In a time when zombies are largely considered “overdone,” The Walking Dead comic book, TV series, and video game are still managing to keep the premise interesting to me. With the exception of Survival Instinct; no one needed Survival Instinct. I’ve been looking forward to Season Two of Telltale’s The Walking Dead for months now, but I still couldn’t help but wonder if it would deliver.
As you may know if you’ve played the events of Season One, you won’t be playing as Lee anymore. Instead, you’re stepping into the shoes of Clementine this time around. Although the controls are very similar to the previous season, there are a few differences that need to be addressed.
First off, the “hover radius” is a lot clearer. Now we get a circle marking exactly how close you have to be to something in order to select it. It might not sound like a major difference but it’s quite a nice edition that prevents a lot of re-attempting events. Unfortunately, in the process of making things easier, they axed using the D-pad as an alternative to selecting or making choices. Again, I know it doesn’t sound like much, but it can get very annoying, especially when they previously had a system that allowed me to aim with one thumb and select with the other. Now it’s all on righty to do both.
The Walking Dead Season Two: All That Remains (PC [Reviewed], iPad, iPhone, Mac, PlayStation 3, PlayStation Vita, Xbox 360)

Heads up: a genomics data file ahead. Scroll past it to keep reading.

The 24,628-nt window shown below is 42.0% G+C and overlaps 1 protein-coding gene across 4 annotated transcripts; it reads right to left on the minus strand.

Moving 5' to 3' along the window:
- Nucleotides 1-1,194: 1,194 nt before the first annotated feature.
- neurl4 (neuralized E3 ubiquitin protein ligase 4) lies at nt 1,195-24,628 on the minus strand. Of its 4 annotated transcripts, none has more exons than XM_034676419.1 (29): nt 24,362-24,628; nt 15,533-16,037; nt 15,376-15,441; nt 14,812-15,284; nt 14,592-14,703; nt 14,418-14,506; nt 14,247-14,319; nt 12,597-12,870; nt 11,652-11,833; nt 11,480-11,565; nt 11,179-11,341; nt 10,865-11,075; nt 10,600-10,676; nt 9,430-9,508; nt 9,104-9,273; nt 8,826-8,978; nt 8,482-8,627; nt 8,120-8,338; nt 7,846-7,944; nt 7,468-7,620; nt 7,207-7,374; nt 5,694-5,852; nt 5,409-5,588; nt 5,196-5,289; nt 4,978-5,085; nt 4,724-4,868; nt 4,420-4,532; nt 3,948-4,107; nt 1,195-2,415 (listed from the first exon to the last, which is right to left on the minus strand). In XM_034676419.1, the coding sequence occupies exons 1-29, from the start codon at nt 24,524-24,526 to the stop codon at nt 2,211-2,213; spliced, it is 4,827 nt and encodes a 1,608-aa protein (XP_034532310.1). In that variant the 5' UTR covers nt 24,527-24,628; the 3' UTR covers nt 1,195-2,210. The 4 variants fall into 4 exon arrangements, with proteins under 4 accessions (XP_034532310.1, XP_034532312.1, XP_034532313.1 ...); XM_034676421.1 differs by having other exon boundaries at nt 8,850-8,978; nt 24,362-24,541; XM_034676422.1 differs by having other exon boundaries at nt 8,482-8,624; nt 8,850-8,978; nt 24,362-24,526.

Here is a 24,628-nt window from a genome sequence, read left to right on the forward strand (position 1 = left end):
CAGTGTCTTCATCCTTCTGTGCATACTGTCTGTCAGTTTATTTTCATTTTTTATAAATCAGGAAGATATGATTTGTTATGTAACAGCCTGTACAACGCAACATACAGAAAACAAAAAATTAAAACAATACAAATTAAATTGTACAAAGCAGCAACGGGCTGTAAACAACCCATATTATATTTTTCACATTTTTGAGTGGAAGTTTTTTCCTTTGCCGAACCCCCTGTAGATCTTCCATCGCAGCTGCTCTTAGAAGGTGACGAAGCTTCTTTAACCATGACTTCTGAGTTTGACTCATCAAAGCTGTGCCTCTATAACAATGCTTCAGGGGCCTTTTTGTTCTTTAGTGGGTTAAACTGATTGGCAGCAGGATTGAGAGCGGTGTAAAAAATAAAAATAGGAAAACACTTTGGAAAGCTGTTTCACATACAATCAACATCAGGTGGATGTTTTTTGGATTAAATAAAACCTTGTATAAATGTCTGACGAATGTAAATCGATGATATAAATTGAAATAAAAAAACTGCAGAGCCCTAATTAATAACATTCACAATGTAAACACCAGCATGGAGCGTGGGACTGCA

Developer: Telltale Games
Publisher: Telltale Games
Release: December 18, 2013 (PC, Xbox 360) / December 19, 2013 (PS3) / TBA (iOS, Vita)
MSRP: $4.99 (Each Episode), $24.99 (Season Pass)
As for story, things pick up after you’ve been found by the two familiar figures in the post credit scene of No Time Left, Omid and Christa. Not to flat-out spoil it, but you don’t spend too long with them before you get separated and found by a new group of survivors. The exposition is very well paced; they give you a lot of information about the new survivors in natural drips and drabs. The new characters are introduced and fleshed out in a way that doesn’t cause the story to stop dead in its tracks while you find out facts and figures about them.
The new group seems very divided over how they feel about you; some like you, some hate your breathing guts, and not many fall in the middle. Those are pretty straight forward character dynamics in order for drama to exist you need conflict, though. What I was more impressed by was the fact that, with the exception of one or two characters, no body cares that you are a little girl. When they find you with an injury that looks like a walker bite, you aren’t an innocent child, you are seen as a liability and you are not going to have your wound treated because it could be a waste of medical supplies. It’s not pretty, but it’s realistic given the environment and kudos to Telltale for doing it right.
Aside from dealing with walkers, you also do a lot of sneaking around, looking for medical supplies. Your time spent exploring “the house” is very accommodating. You can listen in on another’s conversation about what they should do with you, you can manipulate the more sympathetic members to help you, or you can just look for everything by yourself. The way you do things is going to affect your relationship with some of them, so it’s not just a false sense of control over the story, what you do in this section matters.
Although the new controls take some getting used to, the story is in top form. The controls just need to be refined to become non-intrusive enough to avoid sucking you out of the immersive storyline. Although it can be annoying to have to readjust your grip on the game pad, it wasn’t too bad. Here’s hoping episode two, A House Divided, will unfix the unbroken D-pad and keeps TellTale’s engrossing storytelling momentum going. I’m happy to say that All That Remains has met those high expectations of mine.